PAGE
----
Industry Insights
Functional Films Enable Healthcare Advancements January 24, 2017 | by Todd Arndorfer, Technical Account Manager, Carestream Contract Manufacturing

Precision, custom-coated films play a critical role in many common applications. Take for example, the typical healthcare environment. Doctor’s offices, emergency rooms and even pharmacies are filled with advanced materials and technologies enabled by functional films.

Carestream Contract Manufacturing works with a variety of customers to deliver specialty-coated films for use within the healthcare industry. Below are some innovative examples, which show the depth and breadth that precision coating technologies play in our everyday world.

First, let’s take a look in the laboratory. Whether evaluating cholesterol or hemoglobin levels, laboratory technicians use a wide variety of methods based on scientific principles and concepts to test the analytes or substances that are of interest. Some lab testing approaches such as pipetting of chemical reagents are more time-consuming than others.

To improve laboratory processes, blood-testing slides in which the chemistry is a part of a coated film have been developed. Ultra-clear polyester films are a key component of these novel slides. A custom combination of specialty primers is applied to the polyester film to adhere the required coatings to the blood-testing slides.

When the automated analyzer places a drop of blood onto a slide, an enzymatic reaction takes place that ultimately translates into a color signal. The color is then read via transmitted light and translated into the analyte result of each respective test. For instances where this approach can be used, the result is significant time and cost savings.

Next, let’s move to hospitals, which require substantial amounts of electricity to maintain 24-hour care. Every room – from the reception area to the exam room to the surgical unit – needs efficient lighting sources that deliver the proper light for medical examination and testing.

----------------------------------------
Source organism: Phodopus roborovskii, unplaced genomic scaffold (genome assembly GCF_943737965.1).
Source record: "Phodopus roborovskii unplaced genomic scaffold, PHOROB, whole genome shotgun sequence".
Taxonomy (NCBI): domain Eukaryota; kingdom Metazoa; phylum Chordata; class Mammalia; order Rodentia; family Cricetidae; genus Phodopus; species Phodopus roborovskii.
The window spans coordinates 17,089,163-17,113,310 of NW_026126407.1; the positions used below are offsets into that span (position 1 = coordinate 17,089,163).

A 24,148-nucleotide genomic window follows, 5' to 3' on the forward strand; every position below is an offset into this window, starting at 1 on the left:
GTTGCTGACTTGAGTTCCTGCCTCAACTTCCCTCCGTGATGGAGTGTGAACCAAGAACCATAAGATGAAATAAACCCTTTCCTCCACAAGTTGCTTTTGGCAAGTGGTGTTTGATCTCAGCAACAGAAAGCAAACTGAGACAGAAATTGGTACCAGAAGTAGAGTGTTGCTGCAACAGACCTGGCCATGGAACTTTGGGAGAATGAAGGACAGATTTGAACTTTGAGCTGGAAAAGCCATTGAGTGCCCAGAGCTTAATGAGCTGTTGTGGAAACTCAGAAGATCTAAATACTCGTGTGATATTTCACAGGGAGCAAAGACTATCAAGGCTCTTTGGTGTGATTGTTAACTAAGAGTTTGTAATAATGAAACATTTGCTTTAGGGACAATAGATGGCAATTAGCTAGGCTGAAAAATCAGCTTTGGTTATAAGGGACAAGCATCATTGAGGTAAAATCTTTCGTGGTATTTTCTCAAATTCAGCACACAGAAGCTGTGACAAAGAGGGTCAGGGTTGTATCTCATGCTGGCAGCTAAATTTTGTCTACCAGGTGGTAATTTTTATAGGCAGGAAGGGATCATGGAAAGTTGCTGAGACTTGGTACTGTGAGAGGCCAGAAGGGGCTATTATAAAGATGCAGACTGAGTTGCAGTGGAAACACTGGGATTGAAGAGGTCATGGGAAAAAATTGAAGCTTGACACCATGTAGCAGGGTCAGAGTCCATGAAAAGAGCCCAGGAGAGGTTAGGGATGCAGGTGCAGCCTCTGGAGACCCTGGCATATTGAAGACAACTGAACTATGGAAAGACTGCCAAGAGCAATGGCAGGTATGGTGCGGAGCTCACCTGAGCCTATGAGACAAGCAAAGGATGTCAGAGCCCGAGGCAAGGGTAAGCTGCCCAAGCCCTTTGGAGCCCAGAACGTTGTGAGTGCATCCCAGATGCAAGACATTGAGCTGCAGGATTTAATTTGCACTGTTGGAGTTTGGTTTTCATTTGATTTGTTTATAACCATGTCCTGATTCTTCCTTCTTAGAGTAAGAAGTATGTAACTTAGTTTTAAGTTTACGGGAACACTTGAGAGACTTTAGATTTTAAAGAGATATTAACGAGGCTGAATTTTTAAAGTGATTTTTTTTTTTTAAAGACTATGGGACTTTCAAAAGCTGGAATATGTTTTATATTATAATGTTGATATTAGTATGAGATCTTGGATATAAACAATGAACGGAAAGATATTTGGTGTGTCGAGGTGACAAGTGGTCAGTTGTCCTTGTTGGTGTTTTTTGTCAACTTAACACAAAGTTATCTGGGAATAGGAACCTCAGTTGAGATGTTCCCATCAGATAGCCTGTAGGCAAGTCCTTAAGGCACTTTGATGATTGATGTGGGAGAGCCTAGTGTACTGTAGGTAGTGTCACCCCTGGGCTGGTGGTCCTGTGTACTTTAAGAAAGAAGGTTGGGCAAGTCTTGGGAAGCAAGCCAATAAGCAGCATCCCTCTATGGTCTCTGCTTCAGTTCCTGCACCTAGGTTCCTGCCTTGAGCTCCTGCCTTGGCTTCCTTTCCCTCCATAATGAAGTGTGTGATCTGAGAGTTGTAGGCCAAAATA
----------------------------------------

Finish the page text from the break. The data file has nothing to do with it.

LED illumination provides significant energy savings with fixtures rated to operate for 50,000 or more hours, as well as sustained visual quality over time as the color of the light output (as measured by the color rendering index, or CRI) remains equal throughout the lamp’s lifetime.

Phosphor coated film screens have long been used to transform x-rays into visible light to ultimately decrease patient radiation exposure in medical imaging. In a similar way, phosphor coating technology is increasingly being used to transform traditional blue light LEDs into a more broad-spectrum white light for general room lighting.

In addition to coating phosphor onto the LED bulb, contract coaters have also developed manufacturing technologies that enable the application of a phosphor film directly onto the light-emitting surface of LED chips, requiring far less surface than the bulb itself. These phosphor pre-formed films open the path to wafer-level packaging of LED chips, for a more efficient, reliable and cost-effective approach. Such advantages combined with the lowering costs of LEDs have set the stage for growing use of LEDs within the healthcare environment.

Last, let’s move to the pharmacy. The ability to resist the penetration of moisture and gasses is vital for pharmaceutical products sold in blister packs. Moisture barrier materials are normally applied as coatings to help protect these and other products from reduced efficacy or lost functionality altogether.

Pharmaceutical packaging tends to use blister films with permeability measured in cc’s of oxygen per square meter, per day, or grams of moisture getting through the barrier described as Water Vapor Transmission Rate (WVTR) in grams per day.

Barriers for this type of packaging tend to be in the 10-1 to 10-2 or 0.1-0.01 range. Barrier films are tested using precision equipment where specific temperature and humidity conditions are applied to the substrate on one side of a chamber, and measurement occurs on the other side.

Pharma barrier films typically require multiple coated layers to achieve high barrier performance – a primer, several barrier layers and a protective topcoat. A company with a pharmaceutical film application can save significant time and money by partnering with a contract manufacturer for precision multi-layer coating.

In closing, functional films play a large role in the development of many medical and pharmaceutical products. Creating high-quality medical and pharmaceutical films involves numerous complex variables and stringent quality guidelines, which require proper metrics and film quality inspection methods. Contract manufacturers with established coating processes and experience with the unique demands of medical/pharmaceutical applications are helping to bring a wide range of new and improved products to the healthcare industry.


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